How do you separate harmless belief in religion or superstition and … well, harmful belief in religion or superstition? We have been having a bit of a go-round* between some of my regular blog readers, including my Catholic but not anti-Evolution niece whose daughter recently acted in a commercial for the Creation Museum in Kentucky. Sondrah and I respectfully agree to disagree about certain issues, but clearly do agree on the importance of having real science, and not creationism, taught in public schools. That is what a lot of people who think of themselves as religious prefer, although we have seen a severe erosion of that pro-science form of religiosity over recent decades. My question is, how does a religious community (or populace) stop itself from going over what are, at least to me, some pretty clear lines that divide believing in God and a few other religious concepts from doing something that is just plain, and specifically harmful?
Christians fear werewolves and wizardry. Oh, and vampires. A Canadian Salvation Army center throws away Harry Potter and Twilight toys that are donated to them, rather than passing them out to kids for Christmas or even giving them to a different charity with less hypocritical standards. “The Salvation Army is based on Christian principles, so these things are not in line with those” says a Salvation Army officer, though guns and other toys of violence are, if the local ministry likes. People who work in the local ministry where this was discovered throw the Potter and Twilight toys away, but the official policy of the Salvation Army is to give the toys to a different charity unless, instead, they throw them away. Yes, yes, it is in fact rather contradictory and confusing. And or someone is lying. Just read the original story. Continue reading Christians fear werewolves and wizardry.→
I did a little (very little, very short) newsroom debate on Fox 9 with a guy named Tom who appears to represent conservative Christians regarding the question of “Does Christmas have place in schools?” I quickly add that even though that was the planned focus of the discussion, it was quickly revised to be “Oh, no, not just Christmas, but Kwanza and Hanuka and stuff too.” That particular bit of backpedaling is, of course, ingenuous and annoying, because nobody from Hanuka or Kwanza is trying to force their religious holidays into public schools, only the conservative Christians. So if we were to have an ecumenical touchy-feelie “all the religions are equal” thing in the schools, you know it would consist mainly of Christmas, a nod to Hanuka, and a few snarky remarks about Kwanza. And it would probably not address in a valid way the 30 million Americans who are basically religon-free. You know this because that is how it always turns out.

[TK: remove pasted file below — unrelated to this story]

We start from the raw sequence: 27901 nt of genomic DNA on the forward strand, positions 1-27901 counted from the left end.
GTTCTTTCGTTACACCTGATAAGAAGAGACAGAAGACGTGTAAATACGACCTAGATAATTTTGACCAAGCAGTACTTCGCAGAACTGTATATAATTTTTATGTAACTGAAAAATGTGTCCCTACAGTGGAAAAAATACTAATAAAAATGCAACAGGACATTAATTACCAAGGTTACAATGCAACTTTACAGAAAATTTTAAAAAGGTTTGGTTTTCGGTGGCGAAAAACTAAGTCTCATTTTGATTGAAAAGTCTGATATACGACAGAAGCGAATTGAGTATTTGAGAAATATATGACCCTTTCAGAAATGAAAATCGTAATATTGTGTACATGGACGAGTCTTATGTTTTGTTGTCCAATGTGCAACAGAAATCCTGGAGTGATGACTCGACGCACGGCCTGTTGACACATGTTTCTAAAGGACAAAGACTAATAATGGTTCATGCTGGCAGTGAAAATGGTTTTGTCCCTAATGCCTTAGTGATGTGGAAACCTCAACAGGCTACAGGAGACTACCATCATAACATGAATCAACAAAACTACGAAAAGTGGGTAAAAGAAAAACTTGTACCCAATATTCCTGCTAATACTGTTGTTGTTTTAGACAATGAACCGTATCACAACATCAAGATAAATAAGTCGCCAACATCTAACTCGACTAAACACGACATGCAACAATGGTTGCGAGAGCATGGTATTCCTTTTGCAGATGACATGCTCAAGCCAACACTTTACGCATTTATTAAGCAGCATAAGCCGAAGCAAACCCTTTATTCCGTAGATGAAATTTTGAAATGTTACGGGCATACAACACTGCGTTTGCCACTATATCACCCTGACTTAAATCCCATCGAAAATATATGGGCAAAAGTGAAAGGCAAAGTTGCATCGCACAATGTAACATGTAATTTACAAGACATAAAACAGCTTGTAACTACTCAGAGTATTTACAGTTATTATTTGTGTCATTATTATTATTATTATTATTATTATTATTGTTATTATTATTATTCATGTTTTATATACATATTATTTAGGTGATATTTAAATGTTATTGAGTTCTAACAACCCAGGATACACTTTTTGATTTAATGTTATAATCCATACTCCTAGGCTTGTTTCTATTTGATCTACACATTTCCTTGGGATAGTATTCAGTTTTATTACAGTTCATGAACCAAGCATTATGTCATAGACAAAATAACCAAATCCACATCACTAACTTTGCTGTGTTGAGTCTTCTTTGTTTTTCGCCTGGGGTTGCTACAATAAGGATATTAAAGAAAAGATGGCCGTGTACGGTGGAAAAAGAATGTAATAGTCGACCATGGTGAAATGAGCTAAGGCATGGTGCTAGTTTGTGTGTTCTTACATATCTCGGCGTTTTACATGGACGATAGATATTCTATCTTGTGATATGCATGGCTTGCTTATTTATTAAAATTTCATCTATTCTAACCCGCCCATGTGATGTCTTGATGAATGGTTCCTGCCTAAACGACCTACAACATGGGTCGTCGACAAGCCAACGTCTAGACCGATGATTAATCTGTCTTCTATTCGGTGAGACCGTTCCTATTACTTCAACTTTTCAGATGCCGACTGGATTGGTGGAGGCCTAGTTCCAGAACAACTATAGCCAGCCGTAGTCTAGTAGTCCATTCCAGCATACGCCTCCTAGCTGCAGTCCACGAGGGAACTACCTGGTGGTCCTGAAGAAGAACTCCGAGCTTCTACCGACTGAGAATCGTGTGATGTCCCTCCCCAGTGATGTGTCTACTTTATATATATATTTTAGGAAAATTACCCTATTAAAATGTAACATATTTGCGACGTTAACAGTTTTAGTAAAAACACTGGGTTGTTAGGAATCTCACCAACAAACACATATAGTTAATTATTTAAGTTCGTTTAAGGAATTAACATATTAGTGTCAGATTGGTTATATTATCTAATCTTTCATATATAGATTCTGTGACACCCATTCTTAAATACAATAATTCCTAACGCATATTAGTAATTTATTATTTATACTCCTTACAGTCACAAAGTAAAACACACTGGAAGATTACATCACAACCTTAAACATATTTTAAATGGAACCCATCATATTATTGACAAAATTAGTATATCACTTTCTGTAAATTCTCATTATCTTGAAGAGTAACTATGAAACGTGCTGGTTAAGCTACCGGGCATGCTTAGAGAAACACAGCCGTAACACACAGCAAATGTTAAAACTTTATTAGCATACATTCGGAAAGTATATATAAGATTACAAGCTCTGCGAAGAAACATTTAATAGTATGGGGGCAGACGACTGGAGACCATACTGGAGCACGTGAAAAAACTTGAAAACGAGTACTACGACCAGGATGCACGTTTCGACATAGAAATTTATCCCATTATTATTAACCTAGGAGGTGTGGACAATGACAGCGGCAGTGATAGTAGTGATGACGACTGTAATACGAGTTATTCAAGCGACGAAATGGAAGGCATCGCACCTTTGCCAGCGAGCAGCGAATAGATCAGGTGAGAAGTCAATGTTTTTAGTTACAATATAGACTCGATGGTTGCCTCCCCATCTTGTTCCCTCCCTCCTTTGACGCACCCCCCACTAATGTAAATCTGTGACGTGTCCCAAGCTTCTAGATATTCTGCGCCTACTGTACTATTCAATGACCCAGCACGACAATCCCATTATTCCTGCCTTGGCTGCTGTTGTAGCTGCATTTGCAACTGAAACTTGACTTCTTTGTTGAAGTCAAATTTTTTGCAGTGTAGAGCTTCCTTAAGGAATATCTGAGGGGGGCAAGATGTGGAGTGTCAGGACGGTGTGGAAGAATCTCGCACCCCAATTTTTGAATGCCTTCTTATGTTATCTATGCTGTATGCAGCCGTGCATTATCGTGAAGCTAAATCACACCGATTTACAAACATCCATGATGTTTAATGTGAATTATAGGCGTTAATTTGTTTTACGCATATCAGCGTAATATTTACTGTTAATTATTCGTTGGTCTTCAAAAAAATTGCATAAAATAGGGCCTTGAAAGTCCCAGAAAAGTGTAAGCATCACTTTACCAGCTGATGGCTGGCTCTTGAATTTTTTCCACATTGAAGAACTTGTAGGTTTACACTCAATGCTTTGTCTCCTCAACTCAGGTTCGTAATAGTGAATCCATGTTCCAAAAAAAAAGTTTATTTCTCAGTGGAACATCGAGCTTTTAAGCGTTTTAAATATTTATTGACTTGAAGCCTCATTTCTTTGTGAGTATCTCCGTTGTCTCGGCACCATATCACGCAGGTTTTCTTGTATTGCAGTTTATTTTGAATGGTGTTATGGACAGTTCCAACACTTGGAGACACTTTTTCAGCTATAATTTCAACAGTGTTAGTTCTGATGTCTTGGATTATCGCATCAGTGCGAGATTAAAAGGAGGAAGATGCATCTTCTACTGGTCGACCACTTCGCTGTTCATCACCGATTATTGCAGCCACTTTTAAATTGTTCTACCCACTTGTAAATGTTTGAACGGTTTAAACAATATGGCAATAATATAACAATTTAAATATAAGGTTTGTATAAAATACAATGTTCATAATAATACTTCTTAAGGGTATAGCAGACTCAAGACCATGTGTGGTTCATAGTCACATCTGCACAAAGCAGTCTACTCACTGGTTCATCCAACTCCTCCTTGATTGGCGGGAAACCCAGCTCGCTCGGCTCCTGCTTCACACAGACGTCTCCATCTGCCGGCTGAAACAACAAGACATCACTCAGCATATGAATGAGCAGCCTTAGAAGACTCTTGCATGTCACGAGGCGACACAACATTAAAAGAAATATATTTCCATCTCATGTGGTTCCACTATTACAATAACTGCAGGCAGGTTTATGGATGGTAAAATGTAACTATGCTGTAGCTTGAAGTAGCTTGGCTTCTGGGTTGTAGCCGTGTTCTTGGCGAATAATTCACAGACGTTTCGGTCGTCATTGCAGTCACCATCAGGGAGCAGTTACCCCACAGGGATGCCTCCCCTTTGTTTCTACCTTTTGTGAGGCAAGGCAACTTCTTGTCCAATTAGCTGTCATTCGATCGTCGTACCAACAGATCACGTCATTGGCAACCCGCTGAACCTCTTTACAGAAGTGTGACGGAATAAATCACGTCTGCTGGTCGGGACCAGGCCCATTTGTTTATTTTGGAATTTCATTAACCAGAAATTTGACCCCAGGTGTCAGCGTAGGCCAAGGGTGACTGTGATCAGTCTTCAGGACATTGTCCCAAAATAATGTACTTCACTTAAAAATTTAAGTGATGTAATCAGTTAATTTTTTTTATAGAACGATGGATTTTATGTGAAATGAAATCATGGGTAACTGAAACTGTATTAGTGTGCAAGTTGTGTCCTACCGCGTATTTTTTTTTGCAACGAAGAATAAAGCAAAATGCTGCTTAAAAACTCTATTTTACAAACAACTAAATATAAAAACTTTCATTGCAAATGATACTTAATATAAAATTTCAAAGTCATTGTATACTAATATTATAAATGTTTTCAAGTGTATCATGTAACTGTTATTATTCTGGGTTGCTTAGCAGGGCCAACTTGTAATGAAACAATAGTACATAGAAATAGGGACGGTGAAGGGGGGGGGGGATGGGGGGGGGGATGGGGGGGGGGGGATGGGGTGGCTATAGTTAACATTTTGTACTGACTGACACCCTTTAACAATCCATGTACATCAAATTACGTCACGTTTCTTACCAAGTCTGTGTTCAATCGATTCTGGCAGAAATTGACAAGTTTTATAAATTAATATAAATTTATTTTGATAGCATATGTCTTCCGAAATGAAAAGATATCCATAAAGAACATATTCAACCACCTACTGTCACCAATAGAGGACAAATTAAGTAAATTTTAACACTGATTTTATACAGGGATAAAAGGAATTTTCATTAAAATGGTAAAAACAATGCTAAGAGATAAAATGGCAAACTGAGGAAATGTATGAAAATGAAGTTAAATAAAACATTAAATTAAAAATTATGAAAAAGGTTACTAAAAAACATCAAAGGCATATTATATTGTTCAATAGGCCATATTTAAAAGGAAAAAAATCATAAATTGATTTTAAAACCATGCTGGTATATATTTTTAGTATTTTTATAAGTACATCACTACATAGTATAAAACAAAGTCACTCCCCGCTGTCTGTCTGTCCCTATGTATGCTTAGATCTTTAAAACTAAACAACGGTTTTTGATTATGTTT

Americans and citizens of some of the most Islamic countries tend to agree that it is a force acting on the side of good. Many Europeans say the opposite. There is a rough correlation between the religiosity of a country and how much religion is revered (duh) as a primarily good thing.
This is interesting at so many levels, but I thought you might find it pertinent to the ongoing discussion of whether or not we should assume that a person is good because they are very very religious, or check our wallets frequently and wear body armor when near them because they are very very religious.
Michael Brea is a bit actor who has had roles in TV shows you may have heard of (“Ugly Betty” being one of them). He was heard by a neighbor chanting religious phrases at his mother and demanding to know if she believed in god while he hacked at her with a ceremonial Freemason’s sword.
The police arrived and found Yannick Brea alive and bleeding, severely injured with multiple stab wounds to the head. She did not live.
When police first arrived they waited 45 minutes to attempt an entry to the apartment. Later, when asked why they took so long to attempt a rescue, they mumbled something about it being a “barricaded situation” and then whined for a while about how dangerous police work is.